Did United Airlines do enough for mystery meat victim?

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By Christopher Elliott

Something happened to Steve Mukherjee on his recent United flight from Accra, Ghana, to Washington — something that even to this day makes him “sick to my stomach.”

During breakfast, with the cabin lights still dimmed, the flight attendants walked through the cabin with their meal carts, he recalls.

The flight attendants were serving the breakfast in a plastic bag, literally throwing it at you if you were awake.

I found it very disturbing that the flight attendant was literally throwing breakfast at you, and not even telling what is in the breakfast bag.

But Mukherjee was hungry, so he opened the bag. In it, he found a croissant, an apple, a chocolate bar, and a piece of cake.

A disturbing discovery

I should mention this about Mukherjee: he is a man of faith. And his faith prohibits eating pork.

Mukherjee said a prayer before eating and then took a bite of the croissant.

“I immediately realized that this was something foreign to me,” he says. “I was told it was ham.”

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Mukherjee was shocked.

“I felt very sick, and felt like vomiting,” he says.

He spoke with several crew members about the situation. They apologized and suggested that he send a letter to United Airlines after they arrived, explaining what happened.

And that’s what he did. He sent an email directly to the CEO. (Here’s our guide to contacting the CEO directly.) Here’s the United Airlines response:

I regretted to read of your in-flight meal experience on your recent flight with United Airlines.

Please accept my apologies for your frustrating and unpleasant travel experience. We realize that at times we are not doing as well as we should be in assisting you when there are circumstances that disrupt your travel.

I regret the inadvertent error made with your morning breakfast snack. Our flight attendants are not required to make an announcement concerning the contents of the snack served and are unaware of a passenger’s special dietary or religious restrictions.

I can assure you this was not an intentional act by the cabin crew. I will share your comments in a report to our onboard leadership team for their review with the cabin crew to understand how their actions impacted your travel experience with United. However all reviews and investigations are considered internal and are not for public dissemination.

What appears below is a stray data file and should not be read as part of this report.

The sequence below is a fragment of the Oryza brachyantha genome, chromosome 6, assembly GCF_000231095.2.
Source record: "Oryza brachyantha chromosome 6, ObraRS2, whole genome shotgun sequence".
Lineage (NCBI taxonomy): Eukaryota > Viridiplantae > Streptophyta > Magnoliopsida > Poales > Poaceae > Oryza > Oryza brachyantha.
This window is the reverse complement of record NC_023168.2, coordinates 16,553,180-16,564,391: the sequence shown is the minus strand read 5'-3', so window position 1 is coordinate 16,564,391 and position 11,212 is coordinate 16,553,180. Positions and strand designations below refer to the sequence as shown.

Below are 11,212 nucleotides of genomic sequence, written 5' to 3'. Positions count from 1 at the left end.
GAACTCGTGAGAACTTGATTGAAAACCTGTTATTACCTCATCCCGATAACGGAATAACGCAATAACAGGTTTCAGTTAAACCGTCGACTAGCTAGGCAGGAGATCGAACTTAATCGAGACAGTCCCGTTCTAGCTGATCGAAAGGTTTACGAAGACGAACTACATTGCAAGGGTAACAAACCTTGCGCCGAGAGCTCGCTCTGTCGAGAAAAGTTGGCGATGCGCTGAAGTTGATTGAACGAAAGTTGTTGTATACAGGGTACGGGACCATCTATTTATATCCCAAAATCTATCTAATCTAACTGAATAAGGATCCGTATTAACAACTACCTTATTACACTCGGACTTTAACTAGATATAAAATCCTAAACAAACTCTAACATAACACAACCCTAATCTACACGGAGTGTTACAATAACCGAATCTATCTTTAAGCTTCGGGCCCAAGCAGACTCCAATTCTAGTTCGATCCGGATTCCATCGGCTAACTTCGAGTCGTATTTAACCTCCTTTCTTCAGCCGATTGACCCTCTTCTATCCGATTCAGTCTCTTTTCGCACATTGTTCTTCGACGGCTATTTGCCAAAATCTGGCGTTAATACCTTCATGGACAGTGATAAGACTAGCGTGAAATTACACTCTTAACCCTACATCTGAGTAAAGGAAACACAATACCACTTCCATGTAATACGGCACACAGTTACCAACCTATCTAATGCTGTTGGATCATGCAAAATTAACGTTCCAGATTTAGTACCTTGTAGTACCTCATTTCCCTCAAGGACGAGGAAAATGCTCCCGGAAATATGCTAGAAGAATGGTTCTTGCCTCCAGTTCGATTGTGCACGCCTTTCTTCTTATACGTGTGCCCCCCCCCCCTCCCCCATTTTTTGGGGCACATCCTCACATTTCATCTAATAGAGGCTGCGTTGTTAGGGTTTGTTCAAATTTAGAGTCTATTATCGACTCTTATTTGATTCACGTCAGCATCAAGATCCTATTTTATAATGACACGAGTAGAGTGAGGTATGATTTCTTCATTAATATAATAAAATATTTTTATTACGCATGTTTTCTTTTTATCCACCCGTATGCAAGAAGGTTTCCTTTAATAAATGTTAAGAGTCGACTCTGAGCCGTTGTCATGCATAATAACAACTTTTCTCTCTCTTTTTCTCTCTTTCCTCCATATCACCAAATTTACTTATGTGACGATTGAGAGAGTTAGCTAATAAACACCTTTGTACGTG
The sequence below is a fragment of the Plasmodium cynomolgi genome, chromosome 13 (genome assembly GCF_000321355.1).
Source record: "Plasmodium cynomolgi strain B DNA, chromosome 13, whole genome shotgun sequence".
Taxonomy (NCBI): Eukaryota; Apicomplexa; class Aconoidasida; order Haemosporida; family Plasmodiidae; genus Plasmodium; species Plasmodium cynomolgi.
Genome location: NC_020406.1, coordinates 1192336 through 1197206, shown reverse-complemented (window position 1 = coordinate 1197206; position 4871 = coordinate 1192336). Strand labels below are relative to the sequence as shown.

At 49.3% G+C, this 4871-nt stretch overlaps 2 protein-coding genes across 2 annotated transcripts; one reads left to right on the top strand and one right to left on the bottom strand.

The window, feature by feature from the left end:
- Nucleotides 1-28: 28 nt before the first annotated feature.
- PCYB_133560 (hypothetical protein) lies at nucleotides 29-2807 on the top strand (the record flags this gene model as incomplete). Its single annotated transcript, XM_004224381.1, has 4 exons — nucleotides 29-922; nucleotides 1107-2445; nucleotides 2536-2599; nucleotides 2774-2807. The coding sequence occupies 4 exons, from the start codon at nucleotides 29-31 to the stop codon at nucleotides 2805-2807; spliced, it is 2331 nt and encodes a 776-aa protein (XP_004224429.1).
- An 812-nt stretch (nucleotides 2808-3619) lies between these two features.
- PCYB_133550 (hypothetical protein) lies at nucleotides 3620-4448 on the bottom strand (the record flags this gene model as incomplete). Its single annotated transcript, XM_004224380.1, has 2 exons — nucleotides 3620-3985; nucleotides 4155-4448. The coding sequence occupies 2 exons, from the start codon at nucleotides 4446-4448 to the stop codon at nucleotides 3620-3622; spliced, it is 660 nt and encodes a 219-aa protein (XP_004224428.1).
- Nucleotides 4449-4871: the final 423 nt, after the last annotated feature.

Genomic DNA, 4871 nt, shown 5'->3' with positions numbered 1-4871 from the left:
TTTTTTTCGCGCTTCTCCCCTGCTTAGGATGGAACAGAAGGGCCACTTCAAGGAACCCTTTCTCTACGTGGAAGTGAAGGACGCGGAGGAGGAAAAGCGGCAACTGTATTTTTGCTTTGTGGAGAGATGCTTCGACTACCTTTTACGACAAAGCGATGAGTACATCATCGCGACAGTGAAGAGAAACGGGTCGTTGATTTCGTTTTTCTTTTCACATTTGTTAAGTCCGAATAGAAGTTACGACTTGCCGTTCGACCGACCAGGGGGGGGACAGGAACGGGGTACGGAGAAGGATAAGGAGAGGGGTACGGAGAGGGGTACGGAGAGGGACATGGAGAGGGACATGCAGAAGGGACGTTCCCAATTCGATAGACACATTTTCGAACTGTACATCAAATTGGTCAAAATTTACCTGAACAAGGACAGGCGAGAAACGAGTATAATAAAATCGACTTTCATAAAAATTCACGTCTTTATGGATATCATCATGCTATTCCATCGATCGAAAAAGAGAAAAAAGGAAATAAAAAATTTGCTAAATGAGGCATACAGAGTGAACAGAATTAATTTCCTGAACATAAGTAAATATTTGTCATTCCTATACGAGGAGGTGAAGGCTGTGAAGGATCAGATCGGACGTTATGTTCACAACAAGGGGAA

While we cannot undo your circumstances, please accept 7,500 miles added to your Mileage Plus account as our gesture of apology and goodwill.

A debatable compensation offer

Is that enough? My advocacy team and I don’t know. Vomiting isn’t fun for the patient and also not for the people around them.

First, it goes without saying that Mukherjee should have asked a crewmember what was in the croissant before he took a bite. When you’re traveling abroad, you can’t make assumptions about anything, and especially about the food you eat. (Believe me, as someone who spent 16 years as an expatriate, I know what I’m talking about.)

At the same time, I can’t understand why you’d serve ham on a nonstop flight from a country where more than 10 percent of the population is Muslim. That doesn’t make a lot of sense to me.

The United Airlines response to Mukherjee was not a form letter, at least not entirely. And that’s good.

But can it do any better than 7,500 miles? Should it?

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Christopher Elliott

Christopher Elliott is the founder of Elliott Advocacy, a 501(c)(3) nonprofit organization that empowers consumers to solve their problems and helps those who can't. He's the author of numerous books on consumer advocacy and writes three nationally syndicated columns. He also publishes the Elliott Report, a news site for consumers, and Elliott Confidential, a critically acclaimed newsletter about customer service. If you have a consumer problem you can't solve, contact him directly through his advocacy website. You can also follow him on X, Facebook, and LinkedIn, or sign up for his daily newsletter.

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